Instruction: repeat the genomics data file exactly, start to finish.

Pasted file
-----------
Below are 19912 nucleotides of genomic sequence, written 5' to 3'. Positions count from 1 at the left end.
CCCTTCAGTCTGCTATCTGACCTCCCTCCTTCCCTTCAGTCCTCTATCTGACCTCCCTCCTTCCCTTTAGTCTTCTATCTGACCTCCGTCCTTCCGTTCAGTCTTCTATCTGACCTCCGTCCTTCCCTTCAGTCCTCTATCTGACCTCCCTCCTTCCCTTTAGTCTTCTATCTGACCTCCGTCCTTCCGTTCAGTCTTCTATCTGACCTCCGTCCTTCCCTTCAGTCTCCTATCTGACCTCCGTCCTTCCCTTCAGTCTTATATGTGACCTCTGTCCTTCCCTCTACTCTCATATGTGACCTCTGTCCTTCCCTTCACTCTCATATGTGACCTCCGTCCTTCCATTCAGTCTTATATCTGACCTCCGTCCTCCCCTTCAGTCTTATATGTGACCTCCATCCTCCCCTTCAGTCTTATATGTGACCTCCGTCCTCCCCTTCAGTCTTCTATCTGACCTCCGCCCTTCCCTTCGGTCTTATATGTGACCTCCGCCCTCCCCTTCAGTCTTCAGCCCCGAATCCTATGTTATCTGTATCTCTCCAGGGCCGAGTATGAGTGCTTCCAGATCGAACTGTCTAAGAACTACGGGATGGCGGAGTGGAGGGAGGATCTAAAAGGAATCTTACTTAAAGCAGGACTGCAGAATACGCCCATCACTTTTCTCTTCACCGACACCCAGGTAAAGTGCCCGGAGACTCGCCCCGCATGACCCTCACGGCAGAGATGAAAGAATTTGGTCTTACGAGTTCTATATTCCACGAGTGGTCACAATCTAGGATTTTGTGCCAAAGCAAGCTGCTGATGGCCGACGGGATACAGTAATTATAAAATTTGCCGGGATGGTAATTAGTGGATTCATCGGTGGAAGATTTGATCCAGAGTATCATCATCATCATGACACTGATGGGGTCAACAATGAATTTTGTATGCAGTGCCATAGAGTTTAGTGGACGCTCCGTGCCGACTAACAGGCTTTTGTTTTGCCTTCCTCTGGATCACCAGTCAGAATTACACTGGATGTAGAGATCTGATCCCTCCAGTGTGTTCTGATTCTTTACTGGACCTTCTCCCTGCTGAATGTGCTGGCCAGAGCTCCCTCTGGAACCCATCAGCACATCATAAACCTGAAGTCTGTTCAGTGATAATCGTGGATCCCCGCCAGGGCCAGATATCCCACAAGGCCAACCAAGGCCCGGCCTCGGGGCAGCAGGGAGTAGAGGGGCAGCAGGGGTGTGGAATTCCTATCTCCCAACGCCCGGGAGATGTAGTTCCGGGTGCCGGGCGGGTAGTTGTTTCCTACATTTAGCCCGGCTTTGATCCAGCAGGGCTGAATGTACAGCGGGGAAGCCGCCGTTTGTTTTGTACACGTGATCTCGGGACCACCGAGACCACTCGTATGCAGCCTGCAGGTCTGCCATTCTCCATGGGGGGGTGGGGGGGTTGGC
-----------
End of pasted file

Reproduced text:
Below are 19912 nucleotides of genomic sequence, written 5' to 3'. Positions count from 1 at the left end.
CCCTTCAGTCTGCTATCTGACCTCCCTCCTTCCCTTCAGTCCTCTATCTGACCTCCCTCCTTCCCTTTAGTCTTCTATCTGACCTCCGTCCTTCCGTTCAGTCTTCTATCTGACCTCCGTCCTTCCCTTCAGTCCTCTATCTGACCTCCCTCCTTCCCTTTAGTCTTCTATCTGACCTCCGTCCTTCCGTTCAGTCTTCTATCTGACCTCCGTCCTTCCCTTCAGTCTCCTATCTGACCTCCGTCCTTCCCTTCAGTCTTATATGTGACCTCTGTCCTTCCCTCTACTCTCATATGTGACCTCTGTCCTTCCCTTCACTCTCATATGTGACCTCCGTCCTTCCATTCAGTCTTATATCTGACCTCCGTCCTCCCCTTCAGTCTTATATGTGACCTCCATCCTCCCCTTCAGTCTTATATGTGACCTCCGTCCTCCCCTTCAGTCTTCTATCTGACCTCCGCCCTTCCCTTCGGTCTTATATGTGACCTCCGCCCTCCCCTTCAGTCTTCAGCCCCGAATCCTATGTTATCTGTATCTCTCCAGGGCCGAGTATGAGTGCTTCCAGATCGAACTGTCTAAGAACTACGGGATGGCGGAGTGGAGGGAGGATCTAAAAGGAATCTTACTTAAAGCAGGACTGCAGAATACGCCCATCACTTTTCTCTTCACCGACACCCAGGTAAAGTGCCCGGAGACTCGCCCCGCATGACCCTCACGGCAGAGATGAAAGAATTTGGTCTTACGAGTTCTATATTCCACGAGTGGTCACAATCTAGGATTTTGTGCCAAAGCAAGCTGCTGATGGCCGACGGGATACAGTAATTATAAAATTTGCCGGGATGGTAATTAGTGGATTCATCGGTGGAAGATTTGATCCAGAGTATCATCATCATCATGACACTGATGGGGTCAACAATGAATTTTGTATGCAGTGCCATAGAGTTTAGTGGACGCTCCGTGCCGACTAACAGGCTTTTGTTTTGCCTTCCTCTGGATCACCAGTCAGAATTACACTGGATGTAGAGATCTGATCCCTCCAGTGTGTTCTGATTCTTTACTGGACCTTCTCCCTGCTGAATGTGCTGGCCAGAGCTCCCTCTGGAACCCATCAGCACATCATAAACCTGAAGTCTGTTCAGTGATAATCGTGGATCCCCGCCAGGGCCAGATATCCCACAAGGCCAACCAAGGCCCGGCCTCGGGGCAGCAGGGAGTAGAGGGGCAGCAGGGGTGTGGAATTCCTATCTCCCAACGCCCGGGAGATGTAGTTCCGGGTGCCGGGCGGGTAGTTGTTTCCTACATTTAGCCCGGCTTTGATCCAGCAGGGCTGAATGTACAGCGGGGAAGCCGCCGTTTGTTTTGTACACGTGATCTCGGGACCACCGAGACCACTCGTATGCAGCCTGCAGGTCTGCCATTCTCCATGGGGGGGTGGGGGGGTTGGC